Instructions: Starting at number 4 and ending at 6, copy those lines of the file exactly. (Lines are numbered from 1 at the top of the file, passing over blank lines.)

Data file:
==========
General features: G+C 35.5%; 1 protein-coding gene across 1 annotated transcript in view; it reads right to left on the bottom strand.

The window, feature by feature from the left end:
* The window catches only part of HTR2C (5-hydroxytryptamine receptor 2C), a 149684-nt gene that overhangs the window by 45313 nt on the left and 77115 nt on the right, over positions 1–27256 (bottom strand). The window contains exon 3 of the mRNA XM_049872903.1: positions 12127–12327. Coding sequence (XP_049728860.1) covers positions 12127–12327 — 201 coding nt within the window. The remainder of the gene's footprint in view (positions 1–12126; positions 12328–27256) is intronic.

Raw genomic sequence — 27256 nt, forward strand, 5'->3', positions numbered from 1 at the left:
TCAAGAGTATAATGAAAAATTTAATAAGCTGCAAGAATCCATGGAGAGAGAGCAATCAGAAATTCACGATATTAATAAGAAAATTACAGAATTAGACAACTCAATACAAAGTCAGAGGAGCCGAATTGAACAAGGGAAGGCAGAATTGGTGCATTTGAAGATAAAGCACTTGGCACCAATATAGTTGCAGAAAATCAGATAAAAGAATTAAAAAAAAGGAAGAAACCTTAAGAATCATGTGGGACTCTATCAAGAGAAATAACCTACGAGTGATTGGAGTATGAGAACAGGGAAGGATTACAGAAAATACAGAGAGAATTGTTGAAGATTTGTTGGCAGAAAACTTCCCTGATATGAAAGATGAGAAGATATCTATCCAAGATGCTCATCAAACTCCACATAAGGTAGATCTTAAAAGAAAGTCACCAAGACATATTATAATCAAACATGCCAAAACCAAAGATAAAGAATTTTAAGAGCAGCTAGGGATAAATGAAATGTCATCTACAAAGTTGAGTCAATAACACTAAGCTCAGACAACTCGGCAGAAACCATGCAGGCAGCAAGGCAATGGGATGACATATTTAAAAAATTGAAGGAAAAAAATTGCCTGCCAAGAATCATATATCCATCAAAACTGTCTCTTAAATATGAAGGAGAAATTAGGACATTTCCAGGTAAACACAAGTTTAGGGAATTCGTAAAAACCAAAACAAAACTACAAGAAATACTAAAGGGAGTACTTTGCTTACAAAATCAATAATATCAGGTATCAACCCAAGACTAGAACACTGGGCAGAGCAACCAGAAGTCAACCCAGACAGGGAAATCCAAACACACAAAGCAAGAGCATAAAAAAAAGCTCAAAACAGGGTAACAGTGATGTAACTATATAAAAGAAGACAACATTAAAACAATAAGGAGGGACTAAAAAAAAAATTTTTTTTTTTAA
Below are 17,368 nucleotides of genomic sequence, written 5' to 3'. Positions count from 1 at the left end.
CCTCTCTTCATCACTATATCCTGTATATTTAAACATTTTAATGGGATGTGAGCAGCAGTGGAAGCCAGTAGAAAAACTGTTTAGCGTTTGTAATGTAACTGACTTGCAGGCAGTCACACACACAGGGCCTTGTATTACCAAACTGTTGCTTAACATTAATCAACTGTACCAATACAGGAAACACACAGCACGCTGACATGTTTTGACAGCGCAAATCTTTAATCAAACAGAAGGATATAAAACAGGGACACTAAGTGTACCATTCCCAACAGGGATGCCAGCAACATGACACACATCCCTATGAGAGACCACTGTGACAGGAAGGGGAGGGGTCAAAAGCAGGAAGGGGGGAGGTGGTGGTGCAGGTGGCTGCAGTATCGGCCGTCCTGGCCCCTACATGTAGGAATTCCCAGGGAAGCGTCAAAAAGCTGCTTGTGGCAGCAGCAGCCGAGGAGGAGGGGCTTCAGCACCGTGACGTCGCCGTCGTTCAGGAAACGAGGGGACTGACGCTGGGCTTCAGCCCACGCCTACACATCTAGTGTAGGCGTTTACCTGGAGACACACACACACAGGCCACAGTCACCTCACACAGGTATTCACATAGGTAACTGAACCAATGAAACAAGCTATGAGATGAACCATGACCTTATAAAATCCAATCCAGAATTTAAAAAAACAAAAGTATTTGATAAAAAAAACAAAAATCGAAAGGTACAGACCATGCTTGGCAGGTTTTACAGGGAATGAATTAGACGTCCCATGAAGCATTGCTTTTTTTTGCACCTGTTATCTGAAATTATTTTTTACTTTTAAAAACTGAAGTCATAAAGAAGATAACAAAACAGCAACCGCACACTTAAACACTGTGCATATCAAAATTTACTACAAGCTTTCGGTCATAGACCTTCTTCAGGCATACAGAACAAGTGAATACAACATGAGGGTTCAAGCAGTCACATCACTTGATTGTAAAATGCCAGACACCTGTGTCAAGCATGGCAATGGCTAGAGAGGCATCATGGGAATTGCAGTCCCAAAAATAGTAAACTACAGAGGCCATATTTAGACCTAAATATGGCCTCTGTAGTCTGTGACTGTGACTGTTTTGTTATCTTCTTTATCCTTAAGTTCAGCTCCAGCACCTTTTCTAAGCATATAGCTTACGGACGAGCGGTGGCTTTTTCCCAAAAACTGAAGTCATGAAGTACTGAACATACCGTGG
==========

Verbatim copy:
Raw genomic sequence — 27256 nt, forward strand, 5'->3', positions numbered from 1 at the left:
TCAAGAGTATAATGAAAAATTTAATAAGCTGCAAGAATCCATGGAGAGAGAGCAATCAGAAATTCACGATATTAATAAGAAAATTACAGAATTAGACAACTCAATACAAAGTCAGAGGAGCCGAATTGAACAAGGGAAGGCAGAATTGGTGCATTTGAAGATAAAGCACTTGGCACCAATATAGTTGCAGAAAATCAGATAAAAGAATTAAAAAAAAGGAAGAAACCTTAAGAATCATGTGGGACTCTATCAAGAGAAATAACCTACGAGTGATTGGAGTATGAGAACAGGGAAGGATTACAGAAAATACAGAGAGAATTGTTGAAGATTTGTTGGCAGAAAACTTCCCTGATATGAAAGATGAGAAGATATCTATCCAAGATGCTCATCAAACTCCACATAAGGTAGATCTTAAAAGAAAGTCACCAAGACATATTATAATCAAACATGCCAAAACCAAAGATAAAGAATTTTAAGAGCAGCTAGGGATAAATGAAATGTCATCTACAAAGTTGAGTCAATAACACTAAGCTCAGACAACTCGGCAGAAACCATGCAGGCAGCAAGGCAATGGGATGACATATTTAAAAAATTGAAGGAAAAAAATTGCCTGCCAAGAATCATATATCCATCAAAACTGTCTCTTAAATATGAAGGAGAAATTAGGACATTTCCAGGTAAACACAAGTTTAGGGAATTCGTAAAAACCAAAACAAAACTACAAGAAATACTAAAGGGAGTACTTTGCTTACAAAATCAATAATATCAGGTATCAACCCAAGACTAGAACACTGGGCAGAGCAACCAGAAGTCAACCCAGACAGGGAAATCCAAACACACAAAGCAAGAGCATAAAAAAAAGCTCAAAACAGGGTAACAGTGATGTAACTATATAAAAGAAGACAACATTAAAACAATAAGGAGGGACTAAAAAAAAAATTTTTTTTTTTAA
Below are 17,368 nucleotides of genomic sequence, written 5' to 3'. Positions count from 1 at the left end.